Hey, anybody want to broadcast your thoughts, however inane, to all of humanity? Anybody want to waste the world's time by sharing your unfiltered opinions and unsolicited advice—just because you can? You're in luck! Here's the Facebook—tell us what amazing things you're doing! Here's your own blog—chronicle your fascinating life! Here's the Twitter—do that! Hell, here's your own television show—tell us about Alaska!
The Me Generation has given way to the Hear Me Generation, and it's getting a little annoying. Sure, it's alluring, being able to speak as loud as anyone else in the world as long as you have a smartphone and functioning thumbs. But the problem with your Tweeting next-door neighbor and your Facebooking friends and nattering TV pundits and radio hosts and reality-TV people and bloggers all talking at the same volume is that we can't hear anyone. And who wants to, anyway?
The January issue of Esquire—we call it the Meaning of Life issue—is an antidote to the status update, the tribal council, the rant, and all the other daily messages we receive whether we want to or not. The issue contains wisdom—the solicited wisdom of seventeen luminaries in the worlds of film, music, food, politics, comedy, and writing. (And also, Dr. Ruth.) People who are living remarkable lives, who have things to say, and who think before they speak because they know the world can't bear any more useless information. People like Robert De Niro. President George H.W. Bush. Yoko Ono. Robert Redford. Aaron Sorkin. Ferran Adria. Danny De Vito. Samuel L. Jackson. Jodie Foster. Robert Duvall. And more. They are people who have shaped our culture and influenced our lives in ways large and small but always meaningful. People who will never be replaced, because their contributions have been wholly original.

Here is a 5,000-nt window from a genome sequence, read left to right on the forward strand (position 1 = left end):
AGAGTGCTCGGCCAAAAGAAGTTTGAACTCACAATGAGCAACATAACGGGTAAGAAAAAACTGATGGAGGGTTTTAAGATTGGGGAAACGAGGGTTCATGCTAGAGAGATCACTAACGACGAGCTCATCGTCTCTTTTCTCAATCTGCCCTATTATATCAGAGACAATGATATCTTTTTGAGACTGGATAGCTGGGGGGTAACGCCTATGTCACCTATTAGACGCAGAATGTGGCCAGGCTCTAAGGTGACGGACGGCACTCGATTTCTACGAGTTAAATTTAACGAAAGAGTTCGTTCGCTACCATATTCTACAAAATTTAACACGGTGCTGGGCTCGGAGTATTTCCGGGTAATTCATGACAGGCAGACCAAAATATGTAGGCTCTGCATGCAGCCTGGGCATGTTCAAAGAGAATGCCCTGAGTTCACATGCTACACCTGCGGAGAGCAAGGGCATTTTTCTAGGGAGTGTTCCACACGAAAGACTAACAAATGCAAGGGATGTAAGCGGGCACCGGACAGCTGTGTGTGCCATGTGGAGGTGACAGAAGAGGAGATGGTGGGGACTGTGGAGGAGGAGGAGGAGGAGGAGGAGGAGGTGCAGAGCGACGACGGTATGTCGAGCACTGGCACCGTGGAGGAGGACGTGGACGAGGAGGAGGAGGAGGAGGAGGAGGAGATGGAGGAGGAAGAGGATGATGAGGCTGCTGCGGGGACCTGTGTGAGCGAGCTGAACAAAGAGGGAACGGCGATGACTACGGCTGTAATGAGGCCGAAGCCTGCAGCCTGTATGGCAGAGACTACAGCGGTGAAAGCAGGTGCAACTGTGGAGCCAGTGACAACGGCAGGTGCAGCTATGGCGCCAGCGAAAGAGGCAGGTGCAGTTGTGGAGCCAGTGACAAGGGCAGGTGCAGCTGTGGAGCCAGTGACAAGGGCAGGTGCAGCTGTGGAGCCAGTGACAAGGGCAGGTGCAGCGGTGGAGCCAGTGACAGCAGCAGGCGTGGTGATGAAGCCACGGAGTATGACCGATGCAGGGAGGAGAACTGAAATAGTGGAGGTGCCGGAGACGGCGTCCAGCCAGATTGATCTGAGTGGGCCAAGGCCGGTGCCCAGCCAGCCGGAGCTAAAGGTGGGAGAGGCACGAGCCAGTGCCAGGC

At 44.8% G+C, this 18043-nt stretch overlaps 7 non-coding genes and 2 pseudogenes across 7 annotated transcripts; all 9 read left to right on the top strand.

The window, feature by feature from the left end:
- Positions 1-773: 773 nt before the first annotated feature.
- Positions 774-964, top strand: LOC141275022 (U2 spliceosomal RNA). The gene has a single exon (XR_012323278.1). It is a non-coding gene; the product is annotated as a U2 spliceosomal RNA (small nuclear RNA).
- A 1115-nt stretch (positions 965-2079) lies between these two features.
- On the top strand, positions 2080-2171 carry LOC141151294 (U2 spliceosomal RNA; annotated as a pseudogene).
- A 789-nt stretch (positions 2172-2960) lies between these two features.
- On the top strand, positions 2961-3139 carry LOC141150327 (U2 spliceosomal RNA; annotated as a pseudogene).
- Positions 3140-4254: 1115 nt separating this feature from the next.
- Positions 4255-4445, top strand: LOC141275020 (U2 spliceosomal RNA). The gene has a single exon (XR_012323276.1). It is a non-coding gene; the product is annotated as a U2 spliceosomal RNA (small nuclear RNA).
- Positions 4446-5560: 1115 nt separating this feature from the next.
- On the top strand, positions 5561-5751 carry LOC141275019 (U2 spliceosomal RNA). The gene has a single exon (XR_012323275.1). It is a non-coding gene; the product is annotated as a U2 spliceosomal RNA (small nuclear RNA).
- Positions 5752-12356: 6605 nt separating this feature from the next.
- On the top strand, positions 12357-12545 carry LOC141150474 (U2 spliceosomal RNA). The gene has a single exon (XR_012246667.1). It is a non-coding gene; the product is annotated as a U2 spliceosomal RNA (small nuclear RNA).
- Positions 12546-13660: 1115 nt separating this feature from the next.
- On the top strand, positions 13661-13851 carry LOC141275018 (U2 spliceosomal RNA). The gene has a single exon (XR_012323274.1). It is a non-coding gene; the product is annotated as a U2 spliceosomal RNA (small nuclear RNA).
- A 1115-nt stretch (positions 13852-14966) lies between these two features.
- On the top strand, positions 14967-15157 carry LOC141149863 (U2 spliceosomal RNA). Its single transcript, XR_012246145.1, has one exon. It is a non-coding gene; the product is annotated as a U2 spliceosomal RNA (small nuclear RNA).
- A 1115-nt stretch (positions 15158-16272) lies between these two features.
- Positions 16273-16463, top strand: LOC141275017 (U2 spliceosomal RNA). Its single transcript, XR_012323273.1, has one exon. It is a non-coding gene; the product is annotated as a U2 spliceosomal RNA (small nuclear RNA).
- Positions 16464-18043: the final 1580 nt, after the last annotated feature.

A few quotes from the issue:
"It's interesting when your kids give you advice. I had a conversation with my oldest son the other day. He was saying, 'You should do this...and this...and this.' Not that I agreed with him on everything. But it was a good feeling." —Robert De Niro
"I desperately need the love of complete strangers. That's one reason I overtip. I love when skycaps, waiters, and valets are happy to see me." —Aaron Sorkin
"No regrets. But there have been things that are worth regretting." —Mary-Louise Parker
"A horse is not like a dog. It don't love ya." —Robert Duvall
"Jimmy [Carter] was terrible to George, so I didn't ever appreciate that. You don't criticize a successor and other presidents. I wouldn't, and he did. He got very personal about George, and I never appreciated that." —George H.W. Bush
"Americans are told they can be the next president of the United States. In Britain, we're told, 'It won't happen to you. Don't be stupid. Don't even try.' " —Ricky Gervais
"People don't remember who the critics were." —Robert Redford
"We're an odd animal that understands there's an end. My dog doesn't know she's going to die. She can't. If she knew she was going to die, she would know how to drive." —Albert Brooks
Wholly original interviews with wholly original people—boiled down to just their words, their essence. Read the issue. Enjoy it. Then, if you like, Tweet the hell out of it.